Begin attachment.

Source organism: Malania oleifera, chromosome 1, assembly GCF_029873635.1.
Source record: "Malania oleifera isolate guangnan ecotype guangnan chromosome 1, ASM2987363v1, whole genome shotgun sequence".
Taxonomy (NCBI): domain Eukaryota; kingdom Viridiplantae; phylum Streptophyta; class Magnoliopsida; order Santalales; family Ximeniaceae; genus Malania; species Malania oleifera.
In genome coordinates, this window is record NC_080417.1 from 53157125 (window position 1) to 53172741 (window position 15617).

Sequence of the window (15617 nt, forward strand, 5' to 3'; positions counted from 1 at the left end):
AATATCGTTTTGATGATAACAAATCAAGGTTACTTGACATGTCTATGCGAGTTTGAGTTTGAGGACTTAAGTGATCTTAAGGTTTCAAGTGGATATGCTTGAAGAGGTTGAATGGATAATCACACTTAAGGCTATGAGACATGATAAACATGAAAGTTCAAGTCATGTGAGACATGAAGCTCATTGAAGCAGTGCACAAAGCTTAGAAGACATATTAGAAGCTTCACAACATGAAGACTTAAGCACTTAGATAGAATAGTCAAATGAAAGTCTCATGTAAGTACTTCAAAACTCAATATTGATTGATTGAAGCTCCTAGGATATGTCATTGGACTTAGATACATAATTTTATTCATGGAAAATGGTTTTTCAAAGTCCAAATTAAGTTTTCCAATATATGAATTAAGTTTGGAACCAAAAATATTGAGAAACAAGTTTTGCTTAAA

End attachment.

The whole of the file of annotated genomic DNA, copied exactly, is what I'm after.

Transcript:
Source organism: Malania oleifera, chromosome 1, assembly GCF_029873635.1.
Source record: "Malania oleifera isolate guangnan ecotype guangnan chromosome 1, ASM2987363v1, whole genome shotgun sequence".
Taxonomy (NCBI): domain Eukaryota; kingdom Viridiplantae; phylum Streptophyta; class Magnoliopsida; order Santalales; family Ximeniaceae; genus Malania; species Malania oleifera.
In genome coordinates, this window is record NC_080417.1 from 53157125 (window position 1) to 53172741 (window position 15617).

Sequence of the window (15617 nt, forward strand, 5' to 3'; positions counted from 1 at the left end):
AATATCGTTTTGATGATAACAAATCAAGGTTACTTGACATGTCTATGCGAGTTTGAGTTTGAGGACTTAAGTGATCTTAAGGTTTCAAGTGGATATGCTTGAAGAGGTTGAATGGATAATCACACTTAAGGCTATGAGACATGATAAACATGAAAGTTCAAGTCATGTGAGACATGAAGCTCATTGAAGCAGTGCACAAAGCTTAGAAGACATATTAGAAGCTTCACAACATGAAGACTTAAGCACTTAGATAGAATAGTCAAATGAAAGTCTCATGTAAGTACTTCAAAACTCAATATTGATTGATTGAAGCTCCTAGGATATGTCATTGGACTTAGATACATAATTTTATTCATGGAAAATGGTTTTTCAAAGTCCAAATTAAGTTTTCCAATATATGAATTAAGTTTGGAACCAAAAATATTGAGAAACAAGTTTTGCTTAAA